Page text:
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Job interview tips

Job interview tips

We all know the dread of a job interview. Whether you’re looking for a part-time job to fund your uni adventures or stepping into your first real grown up job, the infamous job interview is definitely a hurdle that you have to face.

Luckily, there are some tried and tested tips that can help you show up as your most confident, capable and professional self – and hopefully help you land that dream job as well!

Dress for the job you want

When getting ready to head off to your job interview, it’s important to remember that first impressions really count and what you’re wearing has a massive impact on how a potential employer sees you.

Not only should you dress nicely but you should keep in mind that each job requires a different type of person.

This means turning up to an interview at a law firm in a suit instead of jeans and a nice top, but also wearing something a little more casual than a pencil skirt to a hospitality interview at your local cafe.

Putting a little extra effort in your outfit and tailoring what you’re wearing to the job you’re chasing might be the one detail that puts you ahead of other candidates.

Watch your body language

Body language is one of the most subtle and sometimes subconscious factors of a job interview.

The fact is, little actions like slouching, not making eye contact, crossing your legs the wrong way or moving around lots can send the message that you just aren’t interested.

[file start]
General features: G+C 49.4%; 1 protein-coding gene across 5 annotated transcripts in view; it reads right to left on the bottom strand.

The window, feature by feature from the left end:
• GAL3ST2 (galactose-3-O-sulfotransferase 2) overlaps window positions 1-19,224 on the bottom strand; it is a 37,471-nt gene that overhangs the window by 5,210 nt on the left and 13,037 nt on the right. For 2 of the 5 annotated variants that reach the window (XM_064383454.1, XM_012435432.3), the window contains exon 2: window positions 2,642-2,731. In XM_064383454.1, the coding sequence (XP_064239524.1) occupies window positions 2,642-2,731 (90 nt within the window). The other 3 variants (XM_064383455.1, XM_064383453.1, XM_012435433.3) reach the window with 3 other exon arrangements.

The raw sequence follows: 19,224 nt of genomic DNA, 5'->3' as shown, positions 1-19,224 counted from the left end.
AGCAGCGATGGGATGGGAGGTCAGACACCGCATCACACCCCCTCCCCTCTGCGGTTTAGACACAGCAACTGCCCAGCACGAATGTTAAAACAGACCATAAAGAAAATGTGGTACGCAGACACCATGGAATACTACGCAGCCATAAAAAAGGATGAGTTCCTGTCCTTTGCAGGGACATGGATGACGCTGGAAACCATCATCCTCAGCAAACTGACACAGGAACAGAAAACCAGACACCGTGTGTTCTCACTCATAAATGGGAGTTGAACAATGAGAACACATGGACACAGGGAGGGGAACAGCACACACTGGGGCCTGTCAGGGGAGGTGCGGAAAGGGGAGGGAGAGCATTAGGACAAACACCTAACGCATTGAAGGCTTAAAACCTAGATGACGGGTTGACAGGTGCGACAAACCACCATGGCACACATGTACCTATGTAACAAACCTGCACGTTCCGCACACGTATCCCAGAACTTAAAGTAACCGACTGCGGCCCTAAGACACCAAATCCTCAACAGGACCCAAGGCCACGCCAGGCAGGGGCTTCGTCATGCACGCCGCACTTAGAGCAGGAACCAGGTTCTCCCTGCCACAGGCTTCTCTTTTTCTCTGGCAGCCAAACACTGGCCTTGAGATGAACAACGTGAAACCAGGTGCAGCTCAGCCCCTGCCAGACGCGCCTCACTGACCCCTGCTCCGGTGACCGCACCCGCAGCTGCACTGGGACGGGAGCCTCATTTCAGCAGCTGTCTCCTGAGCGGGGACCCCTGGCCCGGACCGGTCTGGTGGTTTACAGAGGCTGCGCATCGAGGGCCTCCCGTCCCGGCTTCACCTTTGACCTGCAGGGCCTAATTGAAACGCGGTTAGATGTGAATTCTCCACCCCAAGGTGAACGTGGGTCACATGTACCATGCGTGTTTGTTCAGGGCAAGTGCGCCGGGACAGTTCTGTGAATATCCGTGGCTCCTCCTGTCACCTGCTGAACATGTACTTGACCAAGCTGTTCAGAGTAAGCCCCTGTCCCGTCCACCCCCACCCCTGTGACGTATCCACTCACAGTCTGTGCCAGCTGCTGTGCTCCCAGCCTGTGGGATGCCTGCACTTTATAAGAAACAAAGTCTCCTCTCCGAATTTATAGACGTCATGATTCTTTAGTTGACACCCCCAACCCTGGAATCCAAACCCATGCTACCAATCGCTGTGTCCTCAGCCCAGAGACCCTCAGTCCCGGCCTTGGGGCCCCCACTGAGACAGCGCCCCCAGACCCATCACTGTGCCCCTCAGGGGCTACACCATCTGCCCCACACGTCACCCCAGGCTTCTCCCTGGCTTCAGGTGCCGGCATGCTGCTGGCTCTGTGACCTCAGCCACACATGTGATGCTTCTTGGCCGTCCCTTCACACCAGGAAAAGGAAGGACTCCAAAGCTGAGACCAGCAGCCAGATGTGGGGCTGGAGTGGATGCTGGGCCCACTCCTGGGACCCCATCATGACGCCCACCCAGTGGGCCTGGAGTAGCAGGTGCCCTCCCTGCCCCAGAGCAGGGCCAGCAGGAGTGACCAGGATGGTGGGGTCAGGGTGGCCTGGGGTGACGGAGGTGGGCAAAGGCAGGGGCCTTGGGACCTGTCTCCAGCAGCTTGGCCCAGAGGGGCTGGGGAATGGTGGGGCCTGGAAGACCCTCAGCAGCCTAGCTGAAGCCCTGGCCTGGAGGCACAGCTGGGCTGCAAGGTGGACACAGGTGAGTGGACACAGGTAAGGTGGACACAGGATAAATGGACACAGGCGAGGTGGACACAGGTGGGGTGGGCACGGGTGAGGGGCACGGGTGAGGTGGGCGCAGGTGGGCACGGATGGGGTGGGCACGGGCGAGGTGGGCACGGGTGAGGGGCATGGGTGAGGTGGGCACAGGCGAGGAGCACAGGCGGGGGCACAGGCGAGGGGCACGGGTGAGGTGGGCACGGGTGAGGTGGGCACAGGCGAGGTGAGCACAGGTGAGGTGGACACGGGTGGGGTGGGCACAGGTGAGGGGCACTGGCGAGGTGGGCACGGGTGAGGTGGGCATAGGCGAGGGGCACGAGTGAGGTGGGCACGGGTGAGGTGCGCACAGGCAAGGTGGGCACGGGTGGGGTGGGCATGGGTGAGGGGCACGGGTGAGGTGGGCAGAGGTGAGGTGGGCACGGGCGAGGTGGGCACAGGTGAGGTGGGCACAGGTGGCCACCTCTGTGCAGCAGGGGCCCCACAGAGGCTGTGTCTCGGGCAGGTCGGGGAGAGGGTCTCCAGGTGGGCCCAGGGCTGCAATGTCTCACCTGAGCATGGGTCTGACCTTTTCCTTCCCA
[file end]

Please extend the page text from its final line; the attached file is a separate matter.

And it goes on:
To send the best impression, try sitting up straight in your chair but leaning back so you seem relaxed and at ease.

You should also be making regular eye contact without staring, keeping your legs uncrossed, staying relatively still and never folding your arms.

All these actions can even help you exude a false sense of confidence, even if you are feeling like you are so nervous you could die on the inside.

Ask questions

Anyone who has attended a job interview before has probably been asked, “Do you have any questions?”

In the past I always thought that the polite answer was ‘no,’ which would prove that I was listening and that everything in the interview was clear.

However, this one little question can be the key to showing that you’re engaged and interested in the position.

Asking things like: how do you see this position changing and growing over time or what’s the workplace culture like, shows that you’re really invested in the job opportunity.

If you aren’t sure how to do this, try preparing some questions before your interview, based on research into the company or position, and show your potential new boss that you’re really interested in learning more.

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